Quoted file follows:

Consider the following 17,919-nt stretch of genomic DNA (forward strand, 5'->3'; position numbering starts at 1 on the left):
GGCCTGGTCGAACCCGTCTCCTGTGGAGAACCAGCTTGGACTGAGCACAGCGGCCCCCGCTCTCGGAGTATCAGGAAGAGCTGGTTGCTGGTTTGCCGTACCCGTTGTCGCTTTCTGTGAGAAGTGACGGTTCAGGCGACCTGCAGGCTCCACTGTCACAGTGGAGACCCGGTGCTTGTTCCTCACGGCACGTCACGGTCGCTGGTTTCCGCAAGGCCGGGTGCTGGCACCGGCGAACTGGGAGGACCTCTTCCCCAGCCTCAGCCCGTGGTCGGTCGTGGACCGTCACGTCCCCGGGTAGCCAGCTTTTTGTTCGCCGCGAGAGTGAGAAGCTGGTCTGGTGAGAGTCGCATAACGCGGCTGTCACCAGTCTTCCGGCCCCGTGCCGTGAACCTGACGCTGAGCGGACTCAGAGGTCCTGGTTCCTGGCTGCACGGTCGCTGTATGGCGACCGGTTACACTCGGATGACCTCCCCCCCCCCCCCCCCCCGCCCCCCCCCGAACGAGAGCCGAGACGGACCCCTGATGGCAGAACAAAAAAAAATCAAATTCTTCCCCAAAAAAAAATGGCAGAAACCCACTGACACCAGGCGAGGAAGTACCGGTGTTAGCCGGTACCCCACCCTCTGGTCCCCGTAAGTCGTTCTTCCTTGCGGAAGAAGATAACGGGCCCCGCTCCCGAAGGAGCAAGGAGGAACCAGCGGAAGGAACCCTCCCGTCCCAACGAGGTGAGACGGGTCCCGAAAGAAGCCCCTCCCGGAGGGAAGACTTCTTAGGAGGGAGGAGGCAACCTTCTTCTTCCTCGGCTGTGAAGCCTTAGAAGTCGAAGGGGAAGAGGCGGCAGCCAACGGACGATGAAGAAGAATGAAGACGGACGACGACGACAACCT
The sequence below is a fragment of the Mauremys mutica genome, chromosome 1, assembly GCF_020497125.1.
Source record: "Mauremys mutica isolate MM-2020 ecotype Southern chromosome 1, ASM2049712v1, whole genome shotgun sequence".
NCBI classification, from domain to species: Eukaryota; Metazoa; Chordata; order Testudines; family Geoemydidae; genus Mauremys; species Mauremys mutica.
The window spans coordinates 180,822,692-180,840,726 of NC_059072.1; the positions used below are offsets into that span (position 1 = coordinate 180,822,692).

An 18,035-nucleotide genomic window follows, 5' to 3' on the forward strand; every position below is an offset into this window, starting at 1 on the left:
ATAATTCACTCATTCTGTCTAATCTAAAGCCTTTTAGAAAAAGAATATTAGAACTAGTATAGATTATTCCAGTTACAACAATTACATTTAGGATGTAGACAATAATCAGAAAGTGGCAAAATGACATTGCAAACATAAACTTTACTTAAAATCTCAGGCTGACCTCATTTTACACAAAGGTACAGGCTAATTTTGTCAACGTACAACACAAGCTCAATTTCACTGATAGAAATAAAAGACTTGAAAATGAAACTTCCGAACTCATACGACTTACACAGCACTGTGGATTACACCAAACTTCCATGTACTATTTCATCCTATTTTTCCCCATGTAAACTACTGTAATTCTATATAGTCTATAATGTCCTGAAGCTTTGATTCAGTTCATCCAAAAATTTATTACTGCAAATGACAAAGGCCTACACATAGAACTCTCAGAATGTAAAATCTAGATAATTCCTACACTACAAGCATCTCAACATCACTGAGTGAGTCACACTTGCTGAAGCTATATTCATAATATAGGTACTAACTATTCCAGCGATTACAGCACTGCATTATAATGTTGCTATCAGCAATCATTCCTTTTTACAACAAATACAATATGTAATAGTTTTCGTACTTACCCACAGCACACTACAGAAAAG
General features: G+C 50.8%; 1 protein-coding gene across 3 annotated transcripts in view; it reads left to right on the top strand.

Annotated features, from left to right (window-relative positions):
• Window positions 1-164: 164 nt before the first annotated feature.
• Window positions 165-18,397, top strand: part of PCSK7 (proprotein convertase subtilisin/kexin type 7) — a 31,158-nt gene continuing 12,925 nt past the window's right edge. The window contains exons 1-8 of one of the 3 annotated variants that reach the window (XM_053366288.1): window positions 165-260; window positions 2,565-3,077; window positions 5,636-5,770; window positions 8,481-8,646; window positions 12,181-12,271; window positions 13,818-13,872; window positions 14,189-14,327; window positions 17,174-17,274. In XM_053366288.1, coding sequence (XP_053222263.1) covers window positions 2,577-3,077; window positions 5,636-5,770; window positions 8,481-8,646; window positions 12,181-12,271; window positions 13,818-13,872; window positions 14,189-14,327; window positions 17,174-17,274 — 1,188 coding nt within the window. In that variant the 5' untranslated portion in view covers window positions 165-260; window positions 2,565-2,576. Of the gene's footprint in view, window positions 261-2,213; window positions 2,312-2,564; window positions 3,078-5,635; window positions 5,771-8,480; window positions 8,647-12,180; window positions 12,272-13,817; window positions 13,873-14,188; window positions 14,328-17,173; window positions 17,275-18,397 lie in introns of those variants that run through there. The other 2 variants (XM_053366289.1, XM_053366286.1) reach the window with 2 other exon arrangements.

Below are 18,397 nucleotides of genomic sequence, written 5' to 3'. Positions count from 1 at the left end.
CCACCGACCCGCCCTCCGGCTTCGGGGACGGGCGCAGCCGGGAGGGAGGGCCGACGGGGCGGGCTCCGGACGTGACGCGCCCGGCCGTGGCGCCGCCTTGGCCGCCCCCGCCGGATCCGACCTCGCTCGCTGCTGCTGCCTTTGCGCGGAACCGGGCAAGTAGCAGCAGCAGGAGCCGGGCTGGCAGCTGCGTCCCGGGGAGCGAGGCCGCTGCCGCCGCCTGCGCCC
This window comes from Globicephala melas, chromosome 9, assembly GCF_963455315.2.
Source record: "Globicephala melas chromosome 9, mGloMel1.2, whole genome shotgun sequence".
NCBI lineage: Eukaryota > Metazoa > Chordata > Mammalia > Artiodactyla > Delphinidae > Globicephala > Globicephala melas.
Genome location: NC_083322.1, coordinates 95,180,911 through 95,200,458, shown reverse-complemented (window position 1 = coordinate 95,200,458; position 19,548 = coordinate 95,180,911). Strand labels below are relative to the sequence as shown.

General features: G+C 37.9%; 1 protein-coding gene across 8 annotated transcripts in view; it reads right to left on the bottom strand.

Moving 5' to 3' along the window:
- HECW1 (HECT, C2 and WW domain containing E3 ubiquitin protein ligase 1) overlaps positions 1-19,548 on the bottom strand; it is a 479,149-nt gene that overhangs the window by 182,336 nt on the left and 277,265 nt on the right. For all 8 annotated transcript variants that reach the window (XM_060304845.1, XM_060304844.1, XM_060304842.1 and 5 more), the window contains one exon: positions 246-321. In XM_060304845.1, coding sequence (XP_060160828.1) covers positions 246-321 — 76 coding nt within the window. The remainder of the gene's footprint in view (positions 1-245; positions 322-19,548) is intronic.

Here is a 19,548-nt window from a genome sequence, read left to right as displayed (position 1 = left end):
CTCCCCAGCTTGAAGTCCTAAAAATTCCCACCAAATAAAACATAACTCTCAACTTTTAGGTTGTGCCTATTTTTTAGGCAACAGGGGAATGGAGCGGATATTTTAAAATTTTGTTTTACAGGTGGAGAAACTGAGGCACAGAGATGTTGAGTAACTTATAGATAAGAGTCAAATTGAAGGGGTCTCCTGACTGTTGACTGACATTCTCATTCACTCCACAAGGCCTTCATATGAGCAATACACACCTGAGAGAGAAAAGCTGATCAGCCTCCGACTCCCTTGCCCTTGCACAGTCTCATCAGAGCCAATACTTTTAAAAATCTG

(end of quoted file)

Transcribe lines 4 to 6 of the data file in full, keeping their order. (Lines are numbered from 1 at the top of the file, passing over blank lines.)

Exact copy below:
Source record: "Mauremys mutica isolate MM-2020 ecotype Southern chromosome 1, ASM2049712v1, whole genome shotgun sequence".
NCBI classification, from domain to species: Eukaryota; Metazoa; Chordata; order Testudines; family Geoemydidae; genus Mauremys; species Mauremys mutica.
The window spans coordinates 180,822,692-180,840,726 of NC_059072.1; the positions used below are offsets into that span (position 1 = coordinate 180,822,692).